At the rear of the boat there are jump seats in either corner that are very comfortable, again padded in some very nice tan coloured upholstery. A small esky could slide under one side, while the battery is hidden beneath the other.
The test boat was powered by a 60 hp Yamaha high thrust four-stroke engine with electronic fuel injection which, as you would expect, is very quiet. It’s built on a four cylinder platform with the high output achieved through a different gearing ratio than standard engines.
While not supremely necessary on a boat like this, it turns in exceptional performance. The high thrust gets the Cap Camarat 4.7 onto the plane quickly and keeps the power coming all the way through the rev range.
The standard controls such as trim and tilt are all there and work smoothly to bring the engine to the desired angle. The prop was standard but some experimentation with different pitches would deliver a slightly different feel and performance.
ON THE WATER
The Cap Camarat 4.7 is a sprightly little package with top end speed and mid range acceleration courtesy of the Yamaha 60hp engine. The ride is interesting in that I would liken it to a personal watercraft in some ways. Trim the engine up and accelerate through a corner and you can feel the hull sliding through the turn. It never skips and never feels out of control, almost like drifting a car round a track. Heaps of fun! On some corners, I did get some cavitation (air getting into the prop area which results in no bite in the water and one almighty loud rev), although I was driving it far harder than most owners would ever dare.
Trim the engine in and she turns hard and maintains a flat aspect throughout. New owners will love the stability and sure-footedness this provides. At rest the hull is equally stable and is quite manageable even with two on one side.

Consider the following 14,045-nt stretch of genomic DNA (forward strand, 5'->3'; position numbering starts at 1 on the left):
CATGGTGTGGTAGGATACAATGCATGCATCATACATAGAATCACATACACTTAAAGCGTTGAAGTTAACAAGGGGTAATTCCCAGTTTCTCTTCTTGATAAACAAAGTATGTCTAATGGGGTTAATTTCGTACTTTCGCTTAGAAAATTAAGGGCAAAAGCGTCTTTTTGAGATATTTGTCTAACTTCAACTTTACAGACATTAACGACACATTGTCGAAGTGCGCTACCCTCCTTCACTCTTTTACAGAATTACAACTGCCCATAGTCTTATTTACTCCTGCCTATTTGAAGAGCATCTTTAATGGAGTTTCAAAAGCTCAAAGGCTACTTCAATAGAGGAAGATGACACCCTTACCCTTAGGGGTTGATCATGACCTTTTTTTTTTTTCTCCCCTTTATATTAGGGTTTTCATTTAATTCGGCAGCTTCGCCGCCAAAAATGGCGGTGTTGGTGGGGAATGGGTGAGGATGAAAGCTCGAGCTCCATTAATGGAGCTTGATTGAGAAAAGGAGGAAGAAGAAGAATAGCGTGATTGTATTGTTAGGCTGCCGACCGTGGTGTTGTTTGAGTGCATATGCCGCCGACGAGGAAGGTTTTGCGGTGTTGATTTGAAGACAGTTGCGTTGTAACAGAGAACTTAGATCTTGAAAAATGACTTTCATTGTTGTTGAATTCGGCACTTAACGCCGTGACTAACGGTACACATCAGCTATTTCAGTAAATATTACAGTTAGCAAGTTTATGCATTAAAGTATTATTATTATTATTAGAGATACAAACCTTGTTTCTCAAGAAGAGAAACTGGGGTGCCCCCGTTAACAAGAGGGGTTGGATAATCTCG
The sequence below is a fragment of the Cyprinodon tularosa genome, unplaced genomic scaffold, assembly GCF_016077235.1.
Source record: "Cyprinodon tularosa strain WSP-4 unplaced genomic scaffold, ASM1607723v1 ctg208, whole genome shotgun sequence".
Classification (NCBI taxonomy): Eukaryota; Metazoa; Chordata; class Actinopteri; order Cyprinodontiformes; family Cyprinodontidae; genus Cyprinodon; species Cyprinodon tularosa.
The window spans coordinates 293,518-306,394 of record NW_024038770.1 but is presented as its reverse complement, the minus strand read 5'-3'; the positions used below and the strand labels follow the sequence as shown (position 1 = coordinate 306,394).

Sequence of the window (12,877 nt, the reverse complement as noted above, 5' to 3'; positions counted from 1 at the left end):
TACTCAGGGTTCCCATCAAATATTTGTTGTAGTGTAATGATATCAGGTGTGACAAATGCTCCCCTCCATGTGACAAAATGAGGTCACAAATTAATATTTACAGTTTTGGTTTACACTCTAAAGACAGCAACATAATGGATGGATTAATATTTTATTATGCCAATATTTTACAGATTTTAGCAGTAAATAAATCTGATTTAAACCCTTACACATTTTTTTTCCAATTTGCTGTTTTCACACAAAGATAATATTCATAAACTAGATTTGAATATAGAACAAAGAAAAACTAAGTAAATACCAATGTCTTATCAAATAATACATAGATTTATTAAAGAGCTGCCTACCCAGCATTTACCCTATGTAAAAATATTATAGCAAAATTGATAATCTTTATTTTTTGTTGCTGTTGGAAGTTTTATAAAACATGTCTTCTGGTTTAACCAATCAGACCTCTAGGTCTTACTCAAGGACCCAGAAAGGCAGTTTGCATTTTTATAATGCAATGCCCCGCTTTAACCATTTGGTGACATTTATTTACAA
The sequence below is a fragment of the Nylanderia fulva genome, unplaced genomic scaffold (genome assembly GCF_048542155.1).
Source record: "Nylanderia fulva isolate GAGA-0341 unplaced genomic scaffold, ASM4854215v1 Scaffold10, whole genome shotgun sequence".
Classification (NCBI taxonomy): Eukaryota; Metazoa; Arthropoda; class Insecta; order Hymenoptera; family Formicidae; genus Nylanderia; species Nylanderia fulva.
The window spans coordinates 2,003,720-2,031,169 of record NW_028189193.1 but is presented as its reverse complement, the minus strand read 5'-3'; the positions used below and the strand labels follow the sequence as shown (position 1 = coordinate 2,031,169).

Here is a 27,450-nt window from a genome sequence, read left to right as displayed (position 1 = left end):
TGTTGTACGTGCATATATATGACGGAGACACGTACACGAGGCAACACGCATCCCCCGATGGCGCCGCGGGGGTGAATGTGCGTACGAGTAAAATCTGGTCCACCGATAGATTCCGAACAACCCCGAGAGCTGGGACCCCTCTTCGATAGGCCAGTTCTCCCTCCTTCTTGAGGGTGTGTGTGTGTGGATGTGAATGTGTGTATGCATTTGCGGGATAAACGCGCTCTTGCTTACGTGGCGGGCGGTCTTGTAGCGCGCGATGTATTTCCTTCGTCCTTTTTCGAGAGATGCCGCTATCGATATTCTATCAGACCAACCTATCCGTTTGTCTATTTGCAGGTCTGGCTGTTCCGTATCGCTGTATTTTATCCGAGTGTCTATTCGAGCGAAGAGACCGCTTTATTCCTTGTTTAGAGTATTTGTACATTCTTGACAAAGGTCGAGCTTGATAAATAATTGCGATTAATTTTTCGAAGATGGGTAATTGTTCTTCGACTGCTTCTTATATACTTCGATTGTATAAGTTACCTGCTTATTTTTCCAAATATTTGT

Underway it feels like it cuts through waves reasonably well, but the low angle and flatter hull design, which gives it a nice beam and space forward, isn’t entirely suited to 100 percent offshore use and I doubt owners would envisage constant trips out to the heads. It’s a capable hull and would more than handle light offshore work, but is more suited and designed for inshore waterways, or the Mediterranean if you’re lucky enough.
ON THE ROAD
The boat as tested did not come with a trailer, but it would sit neatly on a Boeing single axle trailer galvanised unit. With a total weight including trailer somewhere in the vicinity of 1100kgs, a standard medium-sized family sedan will tow this package without too much trouble.
Add some rod holders to this boat and you could quite easily use it for a day boat and fish comfortably with friends and/or family. It’s spacious enough for kids with very little in the way for them to trip up on and I believe for this reason, it’s perfectly suited to a small family new to boating with one or two children who are looking for something that has plenty of room on board but also has a little bit of luxury should they want to cruise and visit some of the beautiful coastal hide-aways we have on offer.
For the full review with photos go to…